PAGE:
According to Zillow, in 24 of the largest 35 markets, homes in the bottom third of the market are least likely to have regained the value they lost during the recession. Zillow said the discrepancy in value recovery was seen particularly in the most populated places, with Detroit having one of the least balanced recoveries.
About two-thirds of Detroit’s most valuable homes have recovered from the market collapse, with a top-tier home in the city having a typical value of $284,800, more than the typical value during the bubble. Meanwhile, homes in the bottom third have only recovered 33.7% of the value they lost, with the median value for these homes at $53,000. Zillow said only 10.6% of the homes in this bracket have completely recovered.
"The housing market as a whole is moving at a steady clip, with high demand and low inventory combining to maintain strong home-value appreciation," Zillow Chief Economist Svenja Gudell said. "Most new construction has been at the higher end of the market, so demand for the limited supply of entry-level homes is pushing up their values, but these homes also lost more value when the bubble burst. Many of these homeowners are still waiting to see their homes come back to where they were about 10 years ago. Even as headline numbers show an overall recovery, there are still thousands of Americans struggling to bounce back from the housing bust."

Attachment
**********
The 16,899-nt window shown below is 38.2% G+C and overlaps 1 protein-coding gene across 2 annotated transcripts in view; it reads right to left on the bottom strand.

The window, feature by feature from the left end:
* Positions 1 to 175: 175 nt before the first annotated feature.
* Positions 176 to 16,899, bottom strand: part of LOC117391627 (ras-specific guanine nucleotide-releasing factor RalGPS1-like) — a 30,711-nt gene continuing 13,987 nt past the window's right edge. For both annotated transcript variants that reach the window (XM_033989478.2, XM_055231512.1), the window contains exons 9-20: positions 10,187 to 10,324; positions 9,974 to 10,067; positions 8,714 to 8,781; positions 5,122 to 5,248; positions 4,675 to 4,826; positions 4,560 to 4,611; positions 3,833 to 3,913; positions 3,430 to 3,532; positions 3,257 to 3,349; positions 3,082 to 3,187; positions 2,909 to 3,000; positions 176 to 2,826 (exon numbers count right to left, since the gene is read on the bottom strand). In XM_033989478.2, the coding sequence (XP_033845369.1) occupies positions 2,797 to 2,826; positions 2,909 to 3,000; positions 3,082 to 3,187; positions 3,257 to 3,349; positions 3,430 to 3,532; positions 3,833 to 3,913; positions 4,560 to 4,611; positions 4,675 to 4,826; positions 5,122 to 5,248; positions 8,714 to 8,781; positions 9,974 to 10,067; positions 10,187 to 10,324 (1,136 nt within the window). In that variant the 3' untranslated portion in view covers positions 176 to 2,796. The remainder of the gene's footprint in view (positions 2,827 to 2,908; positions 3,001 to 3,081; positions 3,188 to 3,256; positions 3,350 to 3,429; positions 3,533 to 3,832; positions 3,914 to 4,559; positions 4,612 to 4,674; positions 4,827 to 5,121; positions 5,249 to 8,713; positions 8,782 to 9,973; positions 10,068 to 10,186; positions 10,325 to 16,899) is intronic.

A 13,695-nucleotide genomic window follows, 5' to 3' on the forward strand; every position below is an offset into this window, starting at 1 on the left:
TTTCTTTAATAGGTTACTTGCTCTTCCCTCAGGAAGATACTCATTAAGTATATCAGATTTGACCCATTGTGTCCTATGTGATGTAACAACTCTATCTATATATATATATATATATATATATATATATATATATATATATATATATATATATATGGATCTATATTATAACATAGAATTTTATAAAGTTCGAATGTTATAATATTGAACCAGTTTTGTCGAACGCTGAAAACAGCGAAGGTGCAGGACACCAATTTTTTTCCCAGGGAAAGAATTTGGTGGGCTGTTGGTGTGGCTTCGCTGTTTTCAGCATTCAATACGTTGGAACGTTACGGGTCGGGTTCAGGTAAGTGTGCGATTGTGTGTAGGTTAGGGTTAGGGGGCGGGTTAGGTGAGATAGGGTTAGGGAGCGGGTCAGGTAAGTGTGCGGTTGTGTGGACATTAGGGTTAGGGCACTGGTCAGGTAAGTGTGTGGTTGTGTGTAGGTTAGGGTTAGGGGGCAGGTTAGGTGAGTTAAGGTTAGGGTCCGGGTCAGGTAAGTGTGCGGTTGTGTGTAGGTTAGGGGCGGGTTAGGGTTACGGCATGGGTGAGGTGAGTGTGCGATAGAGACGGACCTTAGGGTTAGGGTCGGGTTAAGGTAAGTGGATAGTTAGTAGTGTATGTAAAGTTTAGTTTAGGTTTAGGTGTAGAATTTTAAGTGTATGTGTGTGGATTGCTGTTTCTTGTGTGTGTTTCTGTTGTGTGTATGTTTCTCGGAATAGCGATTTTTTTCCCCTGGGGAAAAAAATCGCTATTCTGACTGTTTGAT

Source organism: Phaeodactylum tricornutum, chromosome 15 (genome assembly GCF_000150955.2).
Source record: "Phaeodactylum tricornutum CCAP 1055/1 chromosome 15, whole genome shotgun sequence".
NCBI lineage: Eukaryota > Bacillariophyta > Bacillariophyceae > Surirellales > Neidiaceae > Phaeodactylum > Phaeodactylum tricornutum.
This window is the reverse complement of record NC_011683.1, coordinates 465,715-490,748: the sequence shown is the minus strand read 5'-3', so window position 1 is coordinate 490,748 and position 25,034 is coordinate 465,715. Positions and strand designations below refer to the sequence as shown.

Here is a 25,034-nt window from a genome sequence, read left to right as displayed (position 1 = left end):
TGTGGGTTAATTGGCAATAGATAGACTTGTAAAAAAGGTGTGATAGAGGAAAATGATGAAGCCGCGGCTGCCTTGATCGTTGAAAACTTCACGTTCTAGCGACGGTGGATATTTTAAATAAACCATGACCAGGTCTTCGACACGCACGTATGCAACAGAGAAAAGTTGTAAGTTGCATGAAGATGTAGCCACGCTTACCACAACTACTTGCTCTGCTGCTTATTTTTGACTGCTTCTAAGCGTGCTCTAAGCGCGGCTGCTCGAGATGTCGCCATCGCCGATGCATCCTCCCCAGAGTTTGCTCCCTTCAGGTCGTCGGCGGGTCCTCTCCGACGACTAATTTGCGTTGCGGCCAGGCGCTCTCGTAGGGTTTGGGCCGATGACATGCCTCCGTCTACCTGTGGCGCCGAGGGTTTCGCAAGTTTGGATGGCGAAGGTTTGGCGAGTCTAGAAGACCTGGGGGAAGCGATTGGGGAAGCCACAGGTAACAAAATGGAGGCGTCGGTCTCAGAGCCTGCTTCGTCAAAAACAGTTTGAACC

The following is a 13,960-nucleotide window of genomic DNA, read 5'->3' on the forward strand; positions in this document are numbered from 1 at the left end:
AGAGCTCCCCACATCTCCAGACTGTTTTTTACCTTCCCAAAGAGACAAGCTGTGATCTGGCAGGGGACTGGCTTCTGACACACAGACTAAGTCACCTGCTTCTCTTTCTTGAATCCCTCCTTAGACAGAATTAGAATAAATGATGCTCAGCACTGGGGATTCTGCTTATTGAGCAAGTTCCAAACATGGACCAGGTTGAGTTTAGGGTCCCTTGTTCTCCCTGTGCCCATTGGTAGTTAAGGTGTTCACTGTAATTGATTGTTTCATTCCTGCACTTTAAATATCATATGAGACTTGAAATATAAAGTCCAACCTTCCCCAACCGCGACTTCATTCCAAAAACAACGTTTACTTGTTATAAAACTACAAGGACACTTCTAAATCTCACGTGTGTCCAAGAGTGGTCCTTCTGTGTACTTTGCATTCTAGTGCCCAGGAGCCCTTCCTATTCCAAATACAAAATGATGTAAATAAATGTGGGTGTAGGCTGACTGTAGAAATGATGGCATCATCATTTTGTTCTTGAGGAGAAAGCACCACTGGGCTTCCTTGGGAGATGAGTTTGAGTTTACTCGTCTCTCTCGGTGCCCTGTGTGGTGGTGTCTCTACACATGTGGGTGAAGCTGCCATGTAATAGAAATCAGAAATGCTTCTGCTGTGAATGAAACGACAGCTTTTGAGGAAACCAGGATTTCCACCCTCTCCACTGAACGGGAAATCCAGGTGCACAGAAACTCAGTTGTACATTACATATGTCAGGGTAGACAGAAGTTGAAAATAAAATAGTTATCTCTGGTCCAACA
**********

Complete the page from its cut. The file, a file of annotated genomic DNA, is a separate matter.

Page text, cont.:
Zillow said the uneven recovery adds to the increasing wealth gap across the US and follows a pattern similar to household income inequality. Although the median household income rose in 2016, more than half of the overall income went to earners in the top 20%.
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Although median home values are increasing to record highs in more than half of the largest housing markets in the US, not all homes are recovering the value they lost during the housing crisis, according to Zillow’s Real Estate Market Report for August.